Stepping back out to their- his? Their? Yes, their- living quarters, he saw Icheb had waited for him, no doubt worried that he would fall back down into his depressive hole without someone to drag him out of it. He was standing with his back to Chakotay, staring at something on top of a chest of drawers. Instinctively, Chakotay knew what it was.
A holophoto. Icheb had completed the four year program set by Starfleet Academy in record time and passed every exam his commanding officers had set with flying colours. The evening that he had completed his final exam, Seven had been called into Captain Janeway's Ready Room. The Captain thought, and those who she had discussed it with agreed with her, that the Ensign's pip Icheb would receive the next day would mean more to Icheb if Seven pinned it to him during the small ceremony that was to be held, than it would if the Captain did so. She was right. The young man had been trembling with pride as Seven had pinned the pip to his collar and when she had whispered in his ear how proud she was of him, Chakotay had watched as Icheb's eyes had filled with tears that he barely held back and a grin broke across his face.
Later, the Doctor had presented both Seven and Icheb with a holophoto he had taken at the moment she had pinned on his Ensign's pip and Captain Janeway had shaken his hand. Seven's copy had sat on top of that chest of drawers ever since, on proud display to all that should enter into their quarters.
As Chakotay approached he could see Icheb's shoulders shaking and could hear the sobs that emanated from him. He felt his own eyes fill with hot liquid again as the hollow place that should have been his heart ached at the loss both he and Icheb were suffering from. He approached the other man and laid a hand on his shoulder, giving it a reassuring squeeze.
"She was all the family I had," Icheb managed to force out the words through trembling lips. He ran a finger over Seven's image, "Everyone keeps telling me that they're here for me, that I'll get though this and that I'm to let them know if there's anything they can do." He looked up at Chakotay, although Chakotay could barely see him as his vision was blurred with tears. Vaguely he wondered how his body was surviving. Surely he had cried out all the water that it possessed. He listened, however, as Icheb continued through his own tears, "But all I want is for someone to bring her back, and they can't do that!" Both men stood together in their grief as Icheb whispered, "I don't know what to do."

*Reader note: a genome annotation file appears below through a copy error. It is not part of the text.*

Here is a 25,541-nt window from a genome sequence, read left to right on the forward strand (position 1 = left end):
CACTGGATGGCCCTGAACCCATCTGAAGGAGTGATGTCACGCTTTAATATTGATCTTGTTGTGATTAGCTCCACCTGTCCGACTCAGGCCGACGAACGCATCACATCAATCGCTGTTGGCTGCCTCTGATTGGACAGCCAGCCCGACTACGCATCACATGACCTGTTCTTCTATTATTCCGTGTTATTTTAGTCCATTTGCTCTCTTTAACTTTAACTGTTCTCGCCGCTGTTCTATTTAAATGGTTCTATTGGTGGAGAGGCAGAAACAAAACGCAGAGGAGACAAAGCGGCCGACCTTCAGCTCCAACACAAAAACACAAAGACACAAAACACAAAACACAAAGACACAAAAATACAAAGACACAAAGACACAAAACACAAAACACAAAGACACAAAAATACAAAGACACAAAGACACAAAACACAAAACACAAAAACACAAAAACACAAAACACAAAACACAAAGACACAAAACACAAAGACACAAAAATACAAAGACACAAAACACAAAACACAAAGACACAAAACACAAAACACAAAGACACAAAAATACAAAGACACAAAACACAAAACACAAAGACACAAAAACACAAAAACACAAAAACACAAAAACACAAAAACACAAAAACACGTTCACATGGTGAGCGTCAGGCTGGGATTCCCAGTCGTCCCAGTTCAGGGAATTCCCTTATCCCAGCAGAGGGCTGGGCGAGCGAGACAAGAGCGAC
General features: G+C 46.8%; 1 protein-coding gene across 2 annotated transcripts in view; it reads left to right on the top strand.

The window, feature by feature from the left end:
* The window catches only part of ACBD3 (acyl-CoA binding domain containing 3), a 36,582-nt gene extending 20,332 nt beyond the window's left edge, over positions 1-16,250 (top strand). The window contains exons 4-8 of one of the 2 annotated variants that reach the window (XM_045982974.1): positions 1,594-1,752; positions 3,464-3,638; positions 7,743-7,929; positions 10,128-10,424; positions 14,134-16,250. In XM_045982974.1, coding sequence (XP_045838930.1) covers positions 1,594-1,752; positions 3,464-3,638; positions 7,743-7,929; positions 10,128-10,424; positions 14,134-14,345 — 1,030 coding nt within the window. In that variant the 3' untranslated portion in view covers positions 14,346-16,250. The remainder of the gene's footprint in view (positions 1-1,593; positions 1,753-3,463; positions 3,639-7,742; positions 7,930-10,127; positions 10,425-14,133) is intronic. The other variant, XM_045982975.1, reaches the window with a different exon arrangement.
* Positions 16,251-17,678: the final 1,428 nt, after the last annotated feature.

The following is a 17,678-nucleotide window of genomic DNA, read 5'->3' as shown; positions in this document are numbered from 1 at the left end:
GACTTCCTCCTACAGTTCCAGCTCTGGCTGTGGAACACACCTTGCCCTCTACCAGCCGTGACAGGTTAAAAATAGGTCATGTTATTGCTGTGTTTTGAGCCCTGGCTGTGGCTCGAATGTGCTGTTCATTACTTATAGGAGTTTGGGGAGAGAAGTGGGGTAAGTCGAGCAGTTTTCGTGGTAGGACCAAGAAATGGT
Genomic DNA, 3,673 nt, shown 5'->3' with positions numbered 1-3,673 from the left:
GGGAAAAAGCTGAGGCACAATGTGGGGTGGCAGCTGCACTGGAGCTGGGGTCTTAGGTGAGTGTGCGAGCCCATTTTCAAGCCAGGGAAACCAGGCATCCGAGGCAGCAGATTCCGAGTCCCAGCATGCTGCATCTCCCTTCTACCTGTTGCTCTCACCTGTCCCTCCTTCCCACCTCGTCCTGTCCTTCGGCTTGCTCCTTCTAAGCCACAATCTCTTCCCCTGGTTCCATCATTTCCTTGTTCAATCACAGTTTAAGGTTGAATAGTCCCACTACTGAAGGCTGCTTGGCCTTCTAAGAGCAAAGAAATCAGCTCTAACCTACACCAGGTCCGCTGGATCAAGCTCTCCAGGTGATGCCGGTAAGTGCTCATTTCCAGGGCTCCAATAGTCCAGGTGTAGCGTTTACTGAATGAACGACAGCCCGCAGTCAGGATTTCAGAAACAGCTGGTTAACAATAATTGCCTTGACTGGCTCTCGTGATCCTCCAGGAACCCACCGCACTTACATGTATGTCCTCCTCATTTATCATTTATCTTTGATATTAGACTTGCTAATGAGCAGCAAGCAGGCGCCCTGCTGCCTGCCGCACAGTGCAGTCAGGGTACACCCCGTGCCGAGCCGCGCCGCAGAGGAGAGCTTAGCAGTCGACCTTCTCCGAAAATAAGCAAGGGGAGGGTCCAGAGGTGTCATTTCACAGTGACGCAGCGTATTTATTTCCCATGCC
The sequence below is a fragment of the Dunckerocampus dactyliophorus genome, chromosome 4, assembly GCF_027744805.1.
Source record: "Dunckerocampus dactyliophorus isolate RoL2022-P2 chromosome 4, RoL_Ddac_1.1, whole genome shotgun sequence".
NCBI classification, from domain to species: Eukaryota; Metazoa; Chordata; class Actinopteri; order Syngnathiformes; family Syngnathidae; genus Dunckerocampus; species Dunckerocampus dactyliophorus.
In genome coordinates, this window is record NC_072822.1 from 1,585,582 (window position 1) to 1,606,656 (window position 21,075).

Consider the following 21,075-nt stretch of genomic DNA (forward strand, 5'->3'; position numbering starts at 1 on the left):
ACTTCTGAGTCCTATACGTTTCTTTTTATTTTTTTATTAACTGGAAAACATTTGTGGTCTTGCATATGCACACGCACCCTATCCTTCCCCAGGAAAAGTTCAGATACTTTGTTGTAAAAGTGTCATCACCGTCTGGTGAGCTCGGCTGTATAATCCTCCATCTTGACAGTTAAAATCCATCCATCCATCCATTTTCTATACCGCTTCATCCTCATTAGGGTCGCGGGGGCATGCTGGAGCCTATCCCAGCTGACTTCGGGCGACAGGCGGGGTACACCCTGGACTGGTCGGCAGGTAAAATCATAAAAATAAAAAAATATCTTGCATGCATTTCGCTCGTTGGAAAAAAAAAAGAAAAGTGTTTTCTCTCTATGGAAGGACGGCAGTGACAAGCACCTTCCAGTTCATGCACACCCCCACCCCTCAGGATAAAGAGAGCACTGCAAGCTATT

Chakotay let his eyes rest on another holophoto, one of himself and Seven on their wedding day, as he considered his next words. "I loved her. So much." His voice broke as he spoke. "She was everything to me and now... Now, I don't know what to do either." He paused, turning the young man to face him, "She loved you a great deal, Icheb. And she was so proud of you too. And she was all I had too, so-" He broke off, unsure how to continue. "I think what I'm trying to say is, I know how you feel and if you need anything, even just someone to talk to, you know where I am." Seven would have wanted him to keep an eye on her surrogate son, after all, he thought.
Icheb rubbed furiously at his eyes, wiping away the tears, and he swallowed down his sobs. "Computer," he asked, "what is the time?"
"The time is 0852 hours," the LCARS system replied. Icheb nodded and looked towards Chakotay as he squared his shoulders, ready to face the next ordeal. "We had better go. The service starts at 0900."
Chakotay kept his eyes on the floor as he entered the Mess Hall. He could feel the stares of those already there rest on him. He couldn't blame them. After all, he hadn't emerged from his quarters since his wife had died. He could feel their pity and their sorrow.
He stopped as he spied a pair of booted feet before him. He took a breath and looked up to see the Captain standing in front of him. She looked as bad as he did, he thought, though he wasn't surprised. She had thought of Seven as a daughter, much like Seven had view Icheb as her son and like Seven was with Icheb, Janeway was protective of the younger woman. He recalled the day that he had informed her that he had entered into a relationship with Seven. She had been furious with him and he had defended himself in what had quickly descended into a screaming match that had provided great material for Tom Paris when he made a speech at Chakotay and Seven's wedding, only eight months ago. Finally, after the accusations of him taking advantage of Seven, and the protestations of him being too old and Seven not realising what she was getting into had ended, the two had stared at each other. Chakotay had then received a warning that had told him just how protective Janeway could be.
"Commander, if you hurt her in any way, shape or form, make no mistake that I will make sure you are the one taking a trip out that airlock without a suit."
Today, she didn't say anything and neither did he, not trusting his voice. Instead, she nodded at him and took his hand, squeezing it reassuringly.
She walked towards the front of the gathering to begin the service. Chakotay didn't hear a word she said, however, wrapped up in his own memories. He looked around at the people surrounding him, doing his best not to look at the torpedo casing his beloved lay in. Miral Paris was whimpering softly in her mother's arms, obviously not understanding what was happening but knowing enough to see that everyone was upset. Both her parents seemed to be emotionally exhausted, as did Harry Kim, his eyes narrow and his teeth clenched. Chakotay could almost hear the Ensign's thoughts, that this just wasn't fair.